The global survey of 7,291 respondents was conducted from August 11-August 21, 2016 in eleven countries.

Continue reading
976 Hits

2016 Salary Survey Results – Part III: Forward Looking Statements

2016 Salary Survey Results – Part III: Forward Looking Statements

Time to look forward to the future in the SMB partner community. You will recall that we have presented two prior installments on our annual salary survey in past issues (Educated and Income) I’d encourage you to refill your coffee (or your beer), review those prior installments before proceeding further. I’ll wait here.

Welcome back! 

If anything, entrepreneurs are optimistic. I use that label because, in our past installments (read above), you are the founder and owner of your partner practice (MSP, CSP, consulting practice, reseller), etc. But even I was surprised how positive you are right here, right now. When asked if you expected positive compensation growth in 2016, 62% of you replied affirmative. The positive growth categories ranged from +1% to +50%. The greatest positive response grouping was 1% to +10% growth. The “break-even” crowd came in at 27.27%. The “Nabobs of Negativity” forecasting income contraction only amounted to 10.92%. While I’m no Nate Silver who is arguably the world’s best statistician, I can predict positive growth with a 90%+ confidence level in 2016. You can take that to the bank. Hell go out and buy a new car!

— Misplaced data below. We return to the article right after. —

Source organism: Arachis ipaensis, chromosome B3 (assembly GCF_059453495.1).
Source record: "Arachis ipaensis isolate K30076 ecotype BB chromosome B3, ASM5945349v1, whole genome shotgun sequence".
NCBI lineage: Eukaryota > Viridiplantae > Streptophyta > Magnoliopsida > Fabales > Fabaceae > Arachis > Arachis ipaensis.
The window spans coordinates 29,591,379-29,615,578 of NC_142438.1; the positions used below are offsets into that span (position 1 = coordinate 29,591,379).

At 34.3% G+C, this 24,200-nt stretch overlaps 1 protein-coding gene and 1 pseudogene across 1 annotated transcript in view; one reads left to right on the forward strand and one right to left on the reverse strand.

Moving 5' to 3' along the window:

Your overall economic sentiment strongly correlated to the income assessment above. An even greater majority (62.44%) weighed in as Moderately Optimistic/Optimistic). The break-even crowd was 23.64% and the pessimist totaled 14.55%. To be clear, economic sentiment is more of an emotional measure.